On Monday (May 14, 2012), the Wall Street Journal published two stories on some of the major players in corporate patent wrangling.
The first story, featuring tech firms Nvidia and Intellectual Ventures, highlights the defensive role of patents as a strategic investment. Nvidia’s general counsel, David Shannon, remarks in the article that “[t]he acquisition of IP is a strategy every company is using right now.”
Elsewhere, in the litigation theater of the intellectual property wars Shannon cites, Apple and Samsung skirmished in a federal appellate court over whether Samsung could market its Galaxy tablet in the U.S. The case is just one in the constant and frenzied volley of IP-related lawsuits within the technology industries, whose most important assets are no longer physical goods, but special legal protections.
These stories and many more just like them hint at something at the core of the way that the economic ruling class employs the power of the modern state.
The role of the state in the economy is and always has been to allow a small elite to create gates and tolls around wealth and natural resources, to monopolize them and the products of labor. As a particular medium for this operating principle, the modern state is somewhat unique, built upon quite specific thinking as to roles and capabilities of bureaucrats working within centralized, hierarchical organizations.
It is in that way very similar, in both its philosophical assumptions and in its functioning, to the modern corporation. Narratives that position business and government as rivals ignore not only the similarities of the two, but their mutual interdependence. Indeed it would be practically impossible to neatly separate the two from one another in the history of the modern, total state.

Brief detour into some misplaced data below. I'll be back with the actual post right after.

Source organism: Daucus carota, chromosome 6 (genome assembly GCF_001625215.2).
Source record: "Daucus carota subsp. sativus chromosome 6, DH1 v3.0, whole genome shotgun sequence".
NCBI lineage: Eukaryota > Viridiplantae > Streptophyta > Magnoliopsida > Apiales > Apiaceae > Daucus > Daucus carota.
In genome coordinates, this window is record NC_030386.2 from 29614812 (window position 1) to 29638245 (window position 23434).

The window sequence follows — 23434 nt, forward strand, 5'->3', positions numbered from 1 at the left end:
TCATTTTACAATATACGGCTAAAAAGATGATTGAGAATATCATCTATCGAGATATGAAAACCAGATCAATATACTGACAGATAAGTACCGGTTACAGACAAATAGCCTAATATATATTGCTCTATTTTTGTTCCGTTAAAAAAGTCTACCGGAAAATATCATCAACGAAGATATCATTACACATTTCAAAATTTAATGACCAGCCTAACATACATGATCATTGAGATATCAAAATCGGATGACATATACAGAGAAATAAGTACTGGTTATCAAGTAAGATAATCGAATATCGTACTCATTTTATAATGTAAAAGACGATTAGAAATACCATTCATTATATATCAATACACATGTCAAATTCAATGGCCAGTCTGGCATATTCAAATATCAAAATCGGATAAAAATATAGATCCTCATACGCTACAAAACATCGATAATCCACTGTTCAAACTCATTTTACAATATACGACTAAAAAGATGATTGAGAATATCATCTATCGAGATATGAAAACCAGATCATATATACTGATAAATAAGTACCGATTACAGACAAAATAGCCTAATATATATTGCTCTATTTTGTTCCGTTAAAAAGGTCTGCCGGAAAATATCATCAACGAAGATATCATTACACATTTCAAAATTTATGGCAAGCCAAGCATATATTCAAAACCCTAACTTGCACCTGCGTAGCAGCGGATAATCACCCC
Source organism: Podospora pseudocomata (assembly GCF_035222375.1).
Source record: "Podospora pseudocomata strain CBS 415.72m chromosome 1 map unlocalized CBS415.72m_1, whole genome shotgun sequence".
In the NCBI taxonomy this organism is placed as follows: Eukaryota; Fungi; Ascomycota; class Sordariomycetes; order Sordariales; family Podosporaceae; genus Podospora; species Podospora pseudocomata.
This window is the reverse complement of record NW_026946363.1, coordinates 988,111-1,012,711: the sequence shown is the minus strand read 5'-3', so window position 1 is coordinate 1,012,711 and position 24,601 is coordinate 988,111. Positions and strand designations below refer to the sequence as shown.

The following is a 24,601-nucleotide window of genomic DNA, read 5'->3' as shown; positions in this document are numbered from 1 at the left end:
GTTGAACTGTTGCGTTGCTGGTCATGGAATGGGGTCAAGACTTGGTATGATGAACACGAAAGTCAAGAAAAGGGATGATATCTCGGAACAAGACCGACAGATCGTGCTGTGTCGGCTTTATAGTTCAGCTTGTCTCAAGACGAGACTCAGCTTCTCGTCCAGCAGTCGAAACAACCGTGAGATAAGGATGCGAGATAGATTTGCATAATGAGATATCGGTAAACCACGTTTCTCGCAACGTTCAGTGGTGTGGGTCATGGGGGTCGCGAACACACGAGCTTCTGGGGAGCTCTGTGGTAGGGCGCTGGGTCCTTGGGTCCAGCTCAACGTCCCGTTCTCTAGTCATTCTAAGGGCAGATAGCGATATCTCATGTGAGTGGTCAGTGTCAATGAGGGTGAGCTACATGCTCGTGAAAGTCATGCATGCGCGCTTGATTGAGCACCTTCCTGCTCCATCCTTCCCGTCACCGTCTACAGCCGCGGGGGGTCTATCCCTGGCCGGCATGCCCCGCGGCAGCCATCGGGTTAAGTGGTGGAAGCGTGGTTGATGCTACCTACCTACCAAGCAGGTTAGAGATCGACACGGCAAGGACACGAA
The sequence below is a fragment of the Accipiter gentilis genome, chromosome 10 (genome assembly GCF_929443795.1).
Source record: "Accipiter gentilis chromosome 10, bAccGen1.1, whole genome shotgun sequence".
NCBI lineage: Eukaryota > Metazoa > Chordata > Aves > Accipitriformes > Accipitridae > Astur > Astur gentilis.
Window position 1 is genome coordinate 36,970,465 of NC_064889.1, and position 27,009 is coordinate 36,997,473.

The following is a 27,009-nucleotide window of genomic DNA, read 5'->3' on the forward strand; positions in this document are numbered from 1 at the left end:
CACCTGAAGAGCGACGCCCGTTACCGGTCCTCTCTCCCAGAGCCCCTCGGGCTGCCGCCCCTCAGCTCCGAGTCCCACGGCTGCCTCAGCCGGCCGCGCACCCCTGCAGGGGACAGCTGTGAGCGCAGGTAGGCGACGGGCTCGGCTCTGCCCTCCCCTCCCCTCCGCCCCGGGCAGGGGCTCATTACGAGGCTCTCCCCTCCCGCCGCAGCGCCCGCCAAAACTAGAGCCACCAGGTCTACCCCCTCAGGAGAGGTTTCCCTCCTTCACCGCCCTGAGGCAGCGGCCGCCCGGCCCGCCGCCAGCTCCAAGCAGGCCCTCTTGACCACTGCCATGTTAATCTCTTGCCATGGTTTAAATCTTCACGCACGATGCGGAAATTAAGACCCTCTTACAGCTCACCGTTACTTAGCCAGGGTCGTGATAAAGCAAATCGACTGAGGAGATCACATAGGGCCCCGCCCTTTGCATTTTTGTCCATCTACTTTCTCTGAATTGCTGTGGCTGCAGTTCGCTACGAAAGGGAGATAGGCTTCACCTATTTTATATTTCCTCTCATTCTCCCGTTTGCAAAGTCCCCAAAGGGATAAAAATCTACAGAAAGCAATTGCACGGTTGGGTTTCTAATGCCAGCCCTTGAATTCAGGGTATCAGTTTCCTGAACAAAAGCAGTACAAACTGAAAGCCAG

Technology represents the proverbial double-edged sword within such a paradigm. On the one hand, in its relation to the do-it-yourself realm, technology has thrown wide potentialities of self-sufficiency and independence that few could have imagined, new ways to live and to thrive in a world outside of the state-corporate economic and social structure.
At the same time, the emergence of new industries and new technologies must be regarded as central in the evolution of the kind of state we know today, the reach and scope of authority seeming to lengthen and expand daily.
Discussing the international law framework around “intellectual property,” specifically the TRIPS agreement, economist Donald G. Richards notes the ways that international IP rules “reflect the real and perceived interests of cross-national classes.” Richards argues, as do market anarchists, that worldwide protection of patents and copyrights “facilitates the expansion of global capitalism while reinforcing the currently prevailing hierarchy of production and power relations.”
On a fundamental level, patents and copyrights dictate the ways in which people are allowed to use their own tangible property, from pens and paper to scrap metal and computer chips. They thus represent the kinds of coercive, monopoly privileges that genuine free markets stand against in principle. Using the restrictive power of the state to limit competition raises the prices of our computers, automobiles, food and clothing — virtually all of the good and services we buy.
“Competition” today is no more than a clash between rich, monolithic global corporate titans who would rather use the legal system to ban competitors than actually compete. Competition between Samsung and Apple may be fierce enough in the courtroom, but what would happen in a real free market, one where no one was entitled to special privileges through IP?
Then the consumer might not be merely a consumer; she might just be an autonomous individual with more capacity for self-sufficiency than we can imagine in a today shackled to millions of pieces of paper housing corporate patents.